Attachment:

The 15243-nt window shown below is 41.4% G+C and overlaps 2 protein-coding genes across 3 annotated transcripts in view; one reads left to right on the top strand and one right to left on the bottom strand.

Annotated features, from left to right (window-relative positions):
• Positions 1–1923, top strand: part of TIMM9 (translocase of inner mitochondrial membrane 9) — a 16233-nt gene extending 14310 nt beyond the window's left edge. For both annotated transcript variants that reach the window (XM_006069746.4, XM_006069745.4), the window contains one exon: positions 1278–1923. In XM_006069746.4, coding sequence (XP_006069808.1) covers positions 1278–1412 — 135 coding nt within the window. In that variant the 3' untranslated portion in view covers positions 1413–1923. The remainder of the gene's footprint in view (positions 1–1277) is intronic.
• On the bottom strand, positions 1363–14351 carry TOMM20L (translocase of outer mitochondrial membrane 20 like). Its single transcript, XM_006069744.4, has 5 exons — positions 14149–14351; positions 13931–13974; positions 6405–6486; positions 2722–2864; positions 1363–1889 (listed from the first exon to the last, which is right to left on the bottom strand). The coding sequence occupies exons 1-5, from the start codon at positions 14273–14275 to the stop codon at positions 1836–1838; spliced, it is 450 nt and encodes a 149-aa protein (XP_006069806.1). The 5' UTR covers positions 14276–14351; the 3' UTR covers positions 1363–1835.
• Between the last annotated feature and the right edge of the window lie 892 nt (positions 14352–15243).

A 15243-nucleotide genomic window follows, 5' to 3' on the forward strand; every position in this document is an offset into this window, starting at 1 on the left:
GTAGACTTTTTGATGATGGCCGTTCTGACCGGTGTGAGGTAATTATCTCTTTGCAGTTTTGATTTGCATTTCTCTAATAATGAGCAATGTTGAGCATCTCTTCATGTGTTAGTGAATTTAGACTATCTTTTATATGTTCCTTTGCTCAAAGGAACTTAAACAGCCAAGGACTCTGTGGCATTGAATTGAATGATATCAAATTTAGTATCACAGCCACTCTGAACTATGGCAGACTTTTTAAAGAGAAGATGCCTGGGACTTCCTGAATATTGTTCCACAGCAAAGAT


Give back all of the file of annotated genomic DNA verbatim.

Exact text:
The 15243-nt window shown below is 41.4% G+C and overlaps 2 protein-coding genes across 3 annotated transcripts in view; one reads left to right on the top strand and one right to left on the bottom strand.

Annotated features, from left to right (window-relative positions):
• Positions 1–1923, top strand: part of TIMM9 (translocase of inner mitochondrial membrane 9) — a 16233-nt gene extending 14310 nt beyond the window's left edge. For both annotated transcript variants that reach the window (XM_006069746.4, XM_006069745.4), the window contains one exon: positions 1278–1923. In XM_006069746.4, coding sequence (XP_006069808.1) covers positions 1278–1412 — 135 coding nt within the window. In that variant the 3' untranslated portion in view covers positions 1413–1923. The remainder of the gene's footprint in view (positions 1–1277) is intronic.
• On the bottom strand, positions 1363–14351 carry TOMM20L (translocase of outer mitochondrial membrane 20 like). Its single transcript, XM_006069744.4, has 5 exons — positions 14149–14351; positions 13931–13974; positions 6405–6486; positions 2722–2864; positions 1363–1889 (listed from the first exon to the last, which is right to left on the bottom strand). The coding sequence occupies exons 1-5, from the start codon at positions 14273–14275 to the stop codon at positions 1836–1838; spliced, it is 450 nt and encodes a 149-aa protein (XP_006069806.1). The 5' UTR covers positions 14276–14351; the 3' UTR covers positions 1363–1835.
• Between the last annotated feature and the right edge of the window lie 892 nt (positions 14352–15243).

A 15243-nucleotide genomic window follows, 5' to 3' on the forward strand; every position in this document is an offset into this window, starting at 1 on the left:
GTAGACTTTTTGATGATGGCCGTTCTGACCGGTGTGAGGTAATTATCTCTTTGCAGTTTTGATTTGCATTTCTCTAATAATGAGCAATGTTGAGCATCTCTTCATGTGTTAGTGAATTTAGACTATCTTTTATATGTTCCTTTGCTCAAAGGAACTTAAACAGCCAAGGACTCTGTGGCATTGAATTGAATGATATCAAATTTAGTATCACAGCCACTCTGAACTATGGCAGACTTTTTAAAGAGAAGATGCCTGGGACTTCCTGAATATTGTTCCACAGCAAAGAT